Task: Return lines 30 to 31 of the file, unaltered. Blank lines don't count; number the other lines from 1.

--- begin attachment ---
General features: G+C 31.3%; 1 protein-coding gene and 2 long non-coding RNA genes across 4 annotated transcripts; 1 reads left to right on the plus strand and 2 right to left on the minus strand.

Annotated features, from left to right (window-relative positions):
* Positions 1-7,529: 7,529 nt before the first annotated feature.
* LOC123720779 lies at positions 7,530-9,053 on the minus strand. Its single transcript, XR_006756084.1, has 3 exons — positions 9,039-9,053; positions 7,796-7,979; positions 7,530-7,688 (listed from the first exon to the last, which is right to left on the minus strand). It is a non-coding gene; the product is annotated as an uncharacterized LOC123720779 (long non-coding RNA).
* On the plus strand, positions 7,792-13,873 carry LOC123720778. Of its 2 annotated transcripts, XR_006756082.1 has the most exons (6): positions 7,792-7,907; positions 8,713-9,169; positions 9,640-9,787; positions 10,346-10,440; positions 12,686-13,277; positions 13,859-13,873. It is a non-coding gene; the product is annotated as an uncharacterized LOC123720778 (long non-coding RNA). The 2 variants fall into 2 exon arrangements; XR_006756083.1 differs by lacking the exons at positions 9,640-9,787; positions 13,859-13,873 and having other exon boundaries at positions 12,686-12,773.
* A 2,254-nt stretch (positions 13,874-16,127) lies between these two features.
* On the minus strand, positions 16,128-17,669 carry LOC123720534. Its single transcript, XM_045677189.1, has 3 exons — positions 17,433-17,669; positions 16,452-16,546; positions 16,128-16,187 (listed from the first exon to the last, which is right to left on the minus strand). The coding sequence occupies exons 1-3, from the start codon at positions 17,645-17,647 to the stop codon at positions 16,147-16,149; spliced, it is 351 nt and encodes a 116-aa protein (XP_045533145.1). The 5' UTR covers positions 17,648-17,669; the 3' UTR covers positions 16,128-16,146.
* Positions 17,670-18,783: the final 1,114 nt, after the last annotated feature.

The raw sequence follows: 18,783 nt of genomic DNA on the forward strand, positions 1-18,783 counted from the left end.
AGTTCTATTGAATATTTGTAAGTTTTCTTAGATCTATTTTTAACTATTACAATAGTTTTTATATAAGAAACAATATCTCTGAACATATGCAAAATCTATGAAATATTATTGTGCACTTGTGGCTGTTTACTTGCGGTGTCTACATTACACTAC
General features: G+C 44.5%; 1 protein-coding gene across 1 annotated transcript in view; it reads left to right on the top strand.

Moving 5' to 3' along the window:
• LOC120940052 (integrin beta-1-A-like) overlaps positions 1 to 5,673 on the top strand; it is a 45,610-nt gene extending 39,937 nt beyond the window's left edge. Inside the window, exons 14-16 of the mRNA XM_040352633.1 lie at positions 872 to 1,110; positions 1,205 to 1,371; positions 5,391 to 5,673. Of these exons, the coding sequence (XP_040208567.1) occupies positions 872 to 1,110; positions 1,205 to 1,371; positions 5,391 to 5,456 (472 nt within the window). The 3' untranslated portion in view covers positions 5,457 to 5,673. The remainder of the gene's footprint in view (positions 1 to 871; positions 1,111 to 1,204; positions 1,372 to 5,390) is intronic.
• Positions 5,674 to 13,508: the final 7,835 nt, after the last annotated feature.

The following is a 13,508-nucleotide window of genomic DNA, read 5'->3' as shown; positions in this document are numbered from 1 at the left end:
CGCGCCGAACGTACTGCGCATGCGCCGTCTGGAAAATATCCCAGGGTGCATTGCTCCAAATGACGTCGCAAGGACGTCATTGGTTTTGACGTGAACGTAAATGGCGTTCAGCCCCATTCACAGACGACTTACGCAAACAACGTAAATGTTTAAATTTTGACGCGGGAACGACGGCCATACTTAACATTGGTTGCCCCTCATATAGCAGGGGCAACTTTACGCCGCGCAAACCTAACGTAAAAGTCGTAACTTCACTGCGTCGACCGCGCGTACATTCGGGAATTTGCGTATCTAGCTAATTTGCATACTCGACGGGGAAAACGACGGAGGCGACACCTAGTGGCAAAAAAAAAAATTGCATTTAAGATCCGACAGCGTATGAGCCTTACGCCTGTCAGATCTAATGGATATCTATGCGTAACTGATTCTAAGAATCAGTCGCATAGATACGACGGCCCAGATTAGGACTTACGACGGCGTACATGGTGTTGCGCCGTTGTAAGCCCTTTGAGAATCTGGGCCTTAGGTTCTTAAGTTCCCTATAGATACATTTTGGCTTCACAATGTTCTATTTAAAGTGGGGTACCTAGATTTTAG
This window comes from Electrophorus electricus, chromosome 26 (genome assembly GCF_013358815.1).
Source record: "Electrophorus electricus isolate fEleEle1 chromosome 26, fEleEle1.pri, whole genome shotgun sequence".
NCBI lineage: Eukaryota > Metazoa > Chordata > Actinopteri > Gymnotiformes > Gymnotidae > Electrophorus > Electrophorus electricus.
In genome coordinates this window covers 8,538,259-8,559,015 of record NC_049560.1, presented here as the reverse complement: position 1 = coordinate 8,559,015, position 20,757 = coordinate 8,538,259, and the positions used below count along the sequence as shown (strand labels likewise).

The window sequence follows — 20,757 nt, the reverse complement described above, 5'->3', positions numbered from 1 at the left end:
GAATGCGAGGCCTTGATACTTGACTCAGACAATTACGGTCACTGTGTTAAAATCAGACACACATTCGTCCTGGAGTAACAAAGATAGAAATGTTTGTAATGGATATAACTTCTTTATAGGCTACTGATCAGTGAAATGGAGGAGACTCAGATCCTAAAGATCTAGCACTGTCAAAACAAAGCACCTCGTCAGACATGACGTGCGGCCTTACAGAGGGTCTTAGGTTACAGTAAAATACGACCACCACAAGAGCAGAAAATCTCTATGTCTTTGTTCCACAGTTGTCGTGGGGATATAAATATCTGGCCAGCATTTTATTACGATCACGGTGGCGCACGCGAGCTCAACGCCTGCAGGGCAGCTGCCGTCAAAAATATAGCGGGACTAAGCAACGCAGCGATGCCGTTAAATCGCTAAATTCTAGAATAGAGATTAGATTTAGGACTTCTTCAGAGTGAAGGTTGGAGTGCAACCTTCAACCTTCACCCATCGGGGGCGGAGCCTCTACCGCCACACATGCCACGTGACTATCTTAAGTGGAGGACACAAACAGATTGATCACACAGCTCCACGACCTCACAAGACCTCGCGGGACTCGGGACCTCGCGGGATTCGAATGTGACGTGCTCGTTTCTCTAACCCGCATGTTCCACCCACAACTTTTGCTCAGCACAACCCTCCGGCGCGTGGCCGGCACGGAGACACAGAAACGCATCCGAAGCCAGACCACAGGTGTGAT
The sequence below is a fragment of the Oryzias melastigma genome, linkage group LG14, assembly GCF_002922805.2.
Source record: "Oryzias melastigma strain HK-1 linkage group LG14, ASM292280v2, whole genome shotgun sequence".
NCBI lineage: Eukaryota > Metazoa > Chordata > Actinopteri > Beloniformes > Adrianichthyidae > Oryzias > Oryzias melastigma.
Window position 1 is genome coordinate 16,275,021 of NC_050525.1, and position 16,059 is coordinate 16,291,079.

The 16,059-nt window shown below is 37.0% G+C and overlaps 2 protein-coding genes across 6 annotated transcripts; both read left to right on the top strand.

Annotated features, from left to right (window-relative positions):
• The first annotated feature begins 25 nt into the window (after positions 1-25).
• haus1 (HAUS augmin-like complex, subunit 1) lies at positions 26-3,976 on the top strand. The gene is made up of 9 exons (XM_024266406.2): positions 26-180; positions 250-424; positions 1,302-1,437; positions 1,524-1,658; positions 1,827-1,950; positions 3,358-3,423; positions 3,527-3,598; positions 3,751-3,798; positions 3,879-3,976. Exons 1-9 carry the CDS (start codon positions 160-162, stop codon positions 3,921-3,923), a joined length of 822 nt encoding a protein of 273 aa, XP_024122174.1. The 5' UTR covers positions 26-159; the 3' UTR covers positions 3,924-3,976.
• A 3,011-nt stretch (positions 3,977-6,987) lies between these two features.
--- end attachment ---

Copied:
• haus1 (HAUS augmin-like complex, subunit 1) lies at positions 26-3,976 on the top strand. The gene is made up of 9 exons (XM_024266406.2): positions 26-180; positions 250-424; positions 1,302-1,437; positions 1,524-1,658; positions 1,827-1,950; positions 3,358-3,423; positions 3,527-3,598; positions 3,751-3,798; positions 3,879-3,976. Exons 1-9 carry the CDS (start codon positions 160-162, stop codon positions 3,921-3,923), a joined length of 822 nt encoding a protein of 273 aa, XP_024122174.1. The 5' UTR covers positions 26-159; the 3' UTR covers positions 3,924-3,976.
• A 3,011-nt stretch (positions 3,977-6,987) lies between these two features.